The general trend in sport is against blatant displays of emotion. There are an ever-increasing number of rules prohibiting various forms of celebration in football. You now can’t take off your shirt or touch any part of a fan, let alone celebrate with them. While I accept nobody wants to see the pale, unkempt shrubbery that is Rooney’s torso, knowing a player cares is important, and if that’s how they want to show it then so be it.
Recently the West Ham striker Frederic Piquionne received a second yellow card and was sent off for walking into the jubilant fans after scoring what he thought was the winner in a vital league game.
This quashing of sporting passion is not only present in football. In the NFL, all the way across the water, referees penalise over-celebration, which includes everything from bringing on your own choir to serenade your walk back, to simply kneeling down. The former I can understand, the latter not so much. In the NBA they have started to give technical fouls (two of them in one game and you’re thrown out) for what they call, and you have say this in that American film announcer voice, “disrespecting the game”.
This is to dramatically misinterpret what “the game” is. Whilst I’m as prone to arbitrary worship of sporting idols as the next (slightly sad) person, this is taking it too far. There is no such thing as some sort of semi-deified ethereal “game”, let alone one that deserves such an assertive definitive article. We (humans) created these games we play with balls, and without us playing and watching there is no game. “Ah!” I hear you cry, “You are applying some sort of derivative of Descartes oft used and even more frequently over-used ‘I think therefore I am’, something like ‘I play sport therefore it is’”.
Well, I suppose you’re right, but you need to get a life. We created sport; there is no such thing “the game”. We do not need to respect it, we need to respect the other living lumps of muscle and fat involved that are loosely termed people.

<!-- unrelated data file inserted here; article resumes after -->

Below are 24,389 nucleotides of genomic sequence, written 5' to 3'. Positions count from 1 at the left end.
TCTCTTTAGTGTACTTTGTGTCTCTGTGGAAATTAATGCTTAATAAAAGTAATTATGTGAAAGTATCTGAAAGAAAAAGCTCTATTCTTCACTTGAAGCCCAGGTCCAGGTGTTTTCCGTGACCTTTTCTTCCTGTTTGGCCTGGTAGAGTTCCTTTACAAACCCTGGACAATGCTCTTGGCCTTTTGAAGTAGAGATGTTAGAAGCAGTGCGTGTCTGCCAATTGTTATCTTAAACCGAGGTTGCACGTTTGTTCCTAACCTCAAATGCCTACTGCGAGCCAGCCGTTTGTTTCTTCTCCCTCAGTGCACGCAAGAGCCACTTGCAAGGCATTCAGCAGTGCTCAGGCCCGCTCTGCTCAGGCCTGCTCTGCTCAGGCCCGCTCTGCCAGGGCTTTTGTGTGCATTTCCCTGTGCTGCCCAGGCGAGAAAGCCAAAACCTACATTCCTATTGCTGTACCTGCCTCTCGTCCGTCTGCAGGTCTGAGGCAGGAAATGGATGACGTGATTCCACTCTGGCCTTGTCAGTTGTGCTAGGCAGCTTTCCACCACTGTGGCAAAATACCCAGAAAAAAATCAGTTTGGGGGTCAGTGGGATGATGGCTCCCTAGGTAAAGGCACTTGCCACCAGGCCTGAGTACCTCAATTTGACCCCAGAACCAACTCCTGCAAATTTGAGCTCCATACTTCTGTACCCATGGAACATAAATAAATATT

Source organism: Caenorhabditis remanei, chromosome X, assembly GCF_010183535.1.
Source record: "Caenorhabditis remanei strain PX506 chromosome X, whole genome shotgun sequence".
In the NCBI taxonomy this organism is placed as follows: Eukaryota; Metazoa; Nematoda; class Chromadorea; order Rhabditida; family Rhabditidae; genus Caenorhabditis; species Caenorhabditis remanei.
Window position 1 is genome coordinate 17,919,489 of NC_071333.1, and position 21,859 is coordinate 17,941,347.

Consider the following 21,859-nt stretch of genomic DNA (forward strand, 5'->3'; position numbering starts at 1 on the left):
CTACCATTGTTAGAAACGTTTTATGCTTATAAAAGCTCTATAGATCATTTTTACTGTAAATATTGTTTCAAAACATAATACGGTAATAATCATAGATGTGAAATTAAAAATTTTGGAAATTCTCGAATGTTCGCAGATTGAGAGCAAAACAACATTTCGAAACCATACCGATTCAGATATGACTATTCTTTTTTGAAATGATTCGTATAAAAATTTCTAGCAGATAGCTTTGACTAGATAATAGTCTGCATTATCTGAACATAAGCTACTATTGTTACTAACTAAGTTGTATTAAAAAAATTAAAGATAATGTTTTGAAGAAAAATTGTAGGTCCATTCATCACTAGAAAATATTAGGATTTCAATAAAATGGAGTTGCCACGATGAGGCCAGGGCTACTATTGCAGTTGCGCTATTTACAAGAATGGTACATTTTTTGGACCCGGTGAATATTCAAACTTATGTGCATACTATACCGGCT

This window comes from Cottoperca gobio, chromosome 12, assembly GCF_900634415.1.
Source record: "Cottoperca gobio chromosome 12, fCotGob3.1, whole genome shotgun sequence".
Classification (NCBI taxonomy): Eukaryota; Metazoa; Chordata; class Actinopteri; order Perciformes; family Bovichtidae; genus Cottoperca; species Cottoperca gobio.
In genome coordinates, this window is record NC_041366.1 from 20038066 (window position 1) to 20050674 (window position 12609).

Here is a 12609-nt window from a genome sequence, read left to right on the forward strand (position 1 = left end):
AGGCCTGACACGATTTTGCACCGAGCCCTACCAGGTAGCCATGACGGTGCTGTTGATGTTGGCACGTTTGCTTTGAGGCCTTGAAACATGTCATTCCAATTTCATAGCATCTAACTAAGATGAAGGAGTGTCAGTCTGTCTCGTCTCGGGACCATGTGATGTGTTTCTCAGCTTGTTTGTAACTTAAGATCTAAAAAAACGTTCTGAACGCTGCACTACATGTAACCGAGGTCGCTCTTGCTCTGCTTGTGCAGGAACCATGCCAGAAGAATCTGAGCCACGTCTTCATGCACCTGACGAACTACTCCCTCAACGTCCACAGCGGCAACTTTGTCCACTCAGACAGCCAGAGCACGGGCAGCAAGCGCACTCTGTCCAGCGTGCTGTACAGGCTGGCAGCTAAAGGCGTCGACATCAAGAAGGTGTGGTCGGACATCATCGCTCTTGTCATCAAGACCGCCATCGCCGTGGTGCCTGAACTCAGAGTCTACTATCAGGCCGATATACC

We need players to respect referees, each other, and the fans. When a player displays emotion that is not directed at anyone in particular but is purely an expression of his own commitment to his sport, this can only be respectful to the game. Supporters spend their money and their time shouting, and it’s good to see that players share that appreciation, whether it be by shouting themselves or by reminding us that they have the body of one of the more athletic Greek gods. Or, as in Rooney’s case, one of their gardens.
This is the reason I actually have a particularly squishy soft spot for Andy Murray. He is not the most popular British sportsman. Ridiculously, he is probably less popular than Henman, despite the latter’s inability to do what he was being paid to do. When Murray is happy he shouts. When he’s distressed he shouts. When he wins he clearly loves it, and when he’s losing you can see his disappointment and frustration with himself in every part of his appearance and body language. I think this is exactly what a sportsman should be like. Naturally don’t let it get to the point where it hinders your ability to actually play the game, but by all means show you care.
Emotion is why we watch and play sport, whether it be simple enjoyment or full-blown euphoria as Johnny Wilkinson wins a world cup in extra time. We should not expect those whom we watch to be any more detached than we are.